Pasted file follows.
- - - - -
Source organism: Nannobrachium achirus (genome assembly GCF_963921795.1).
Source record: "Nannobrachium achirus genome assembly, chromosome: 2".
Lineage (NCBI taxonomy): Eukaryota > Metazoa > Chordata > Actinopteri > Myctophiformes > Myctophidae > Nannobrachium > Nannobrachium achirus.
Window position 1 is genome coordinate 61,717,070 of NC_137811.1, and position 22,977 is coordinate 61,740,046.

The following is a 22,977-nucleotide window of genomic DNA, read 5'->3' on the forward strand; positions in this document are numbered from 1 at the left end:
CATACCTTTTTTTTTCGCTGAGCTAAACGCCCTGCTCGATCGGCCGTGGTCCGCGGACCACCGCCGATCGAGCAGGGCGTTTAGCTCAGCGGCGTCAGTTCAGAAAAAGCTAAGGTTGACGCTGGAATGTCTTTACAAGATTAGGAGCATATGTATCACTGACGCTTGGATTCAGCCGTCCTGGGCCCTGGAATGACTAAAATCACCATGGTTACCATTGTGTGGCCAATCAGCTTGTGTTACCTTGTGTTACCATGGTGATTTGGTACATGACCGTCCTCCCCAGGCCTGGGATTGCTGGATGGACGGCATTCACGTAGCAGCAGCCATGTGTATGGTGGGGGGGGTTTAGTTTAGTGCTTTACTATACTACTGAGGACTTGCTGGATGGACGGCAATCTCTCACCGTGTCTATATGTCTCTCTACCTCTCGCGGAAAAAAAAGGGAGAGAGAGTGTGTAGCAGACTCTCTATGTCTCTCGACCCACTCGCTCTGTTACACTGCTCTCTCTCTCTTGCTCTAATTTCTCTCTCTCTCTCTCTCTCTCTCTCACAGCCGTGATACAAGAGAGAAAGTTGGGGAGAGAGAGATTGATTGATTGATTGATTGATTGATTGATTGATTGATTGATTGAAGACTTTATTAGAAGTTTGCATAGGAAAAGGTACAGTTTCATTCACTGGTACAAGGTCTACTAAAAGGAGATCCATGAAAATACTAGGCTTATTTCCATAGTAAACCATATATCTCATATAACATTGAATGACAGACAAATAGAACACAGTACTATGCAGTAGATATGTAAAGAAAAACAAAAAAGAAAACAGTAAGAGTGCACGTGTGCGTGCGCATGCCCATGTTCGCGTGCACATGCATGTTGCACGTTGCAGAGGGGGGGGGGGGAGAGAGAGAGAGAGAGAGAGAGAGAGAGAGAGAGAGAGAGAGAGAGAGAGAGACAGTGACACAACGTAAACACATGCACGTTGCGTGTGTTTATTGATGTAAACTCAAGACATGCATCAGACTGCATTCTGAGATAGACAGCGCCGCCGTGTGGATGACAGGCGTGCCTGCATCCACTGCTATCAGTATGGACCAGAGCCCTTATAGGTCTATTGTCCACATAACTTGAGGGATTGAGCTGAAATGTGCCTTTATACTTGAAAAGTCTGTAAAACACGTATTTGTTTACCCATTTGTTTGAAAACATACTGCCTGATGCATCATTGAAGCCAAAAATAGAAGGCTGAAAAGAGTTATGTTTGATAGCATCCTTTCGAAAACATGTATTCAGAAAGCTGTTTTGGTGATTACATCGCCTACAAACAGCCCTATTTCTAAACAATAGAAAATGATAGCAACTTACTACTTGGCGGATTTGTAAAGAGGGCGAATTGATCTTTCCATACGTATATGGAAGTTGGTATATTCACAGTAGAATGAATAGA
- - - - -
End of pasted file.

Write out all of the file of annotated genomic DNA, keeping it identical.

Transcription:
Source organism: Nannobrachium achirus (genome assembly GCF_963921795.1).
Source record: "Nannobrachium achirus genome assembly, chromosome: 2".
Lineage (NCBI taxonomy): Eukaryota > Metazoa > Chordata > Actinopteri > Myctophiformes > Myctophidae > Nannobrachium > Nannobrachium achirus.
Window position 1 is genome coordinate 61,717,070 of NC_137811.1, and position 22,977 is coordinate 61,740,046.

The following is a 22,977-nucleotide window of genomic DNA, read 5'->3' on the forward strand; positions in this document are numbered from 1 at the left end:
CATACCTTTTTTTTTCGCTGAGCTAAACGCCCTGCTCGATCGGCCGTGGTCCGCGGACCACCGCCGATCGAGCAGGGCGTTTAGCTCAGCGGCGTCAGTTCAGAAAAAGCTAAGGTTGACGCTGGAATGTCTTTACAAGATTAGGAGCATATGTATCACTGACGCTTGGATTCAGCCGTCCTGGGCCCTGGAATGACTAAAATCACCATGGTTACCATTGTGTGGCCAATCAGCTTGTGTTACCTTGTGTTACCATGGTGATTTGGTACATGACCGTCCTCCCCAGGCCTGGGATTGCTGGATGGACGGCATTCACGTAGCAGCAGCCATGTGTATGGTGGGGGGGGTTTAGTTTAGTGCTTTACTATACTACTGAGGACTTGCTGGATGGACGGCAATCTCTCACCGTGTCTATATGTCTCTCTACCTCTCGCGGAAAAAAAAGGGAGAGAGAGTGTGTAGCAGACTCTCTATGTCTCTCGACCCACTCGCTCTGTTACACTGCTCTCTCTCTCTTGCTCTAATTTCTCTCTCTCTCTCTCTCTCTCTCTCACAGCCGTGATACAAGAGAGAAAGTTGGGGAGAGAGAGATTGATTGATTGATTGATTGATTGATTGATTGATTGATTGATTGAAGACTTTATTAGAAGTTTGCATAGGAAAAGGTACAGTTTCATTCACTGGTACAAGGTCTACTAAAAGGAGATCCATGAAAATACTAGGCTTATTTCCATAGTAAACCATATATCTCATATAACATTGAATGACAGACAAATAGAACACAGTACTATGCAGTAGATATGTAAAGAAAAACAAAAAAGAAAACAGTAAGAGTGCACGTGTGCGTGCGCATGCCCATGTTCGCGTGCACATGCATGTTGCACGTTGCAGAGGGGGGGGGGGGAGAGAGAGAGAGAGAGAGAGAGAGAGAGAGAGAGAGAGAGAGAGAGAGAGAGACAGTGACACAACGTAAACACATGCACGTTGCGTGTGTTTATTGATGTAAACTCAAGACATGCATCAGACTGCATTCTGAGATAGACAGCGCCGCCGTGTGGATGACAGGCGTGCCTGCATCCACTGCTATCAGTATGGACCAGAGCCCTTATAGGTCTATTGTCCACATAACTTGAGGGATTGAGCTGAAATGTGCCTTTATACTTGAAAAGTCTGTAAAACACGTATTTGTTTACCCATTTGTTTGAAAACATACTGCCTGATGCATCATTGAAGCCAAAAATAGAAGGCTGAAAAGAGTTATGTTTGATAGCATCCTTTCGAAAACATGTATTCAGAAAGCTGTTTTGGTGATTACATCGCCTACAAACAGCCCTATTTCTAAACAATAGAAAATGATAGCAACTTACTACTTGGCGGATTTGTAAAGAGGGCGAATTGATCTTTCCATACGTATATGGAAGTTGGTATATTCACAGTAGAATGAATAGA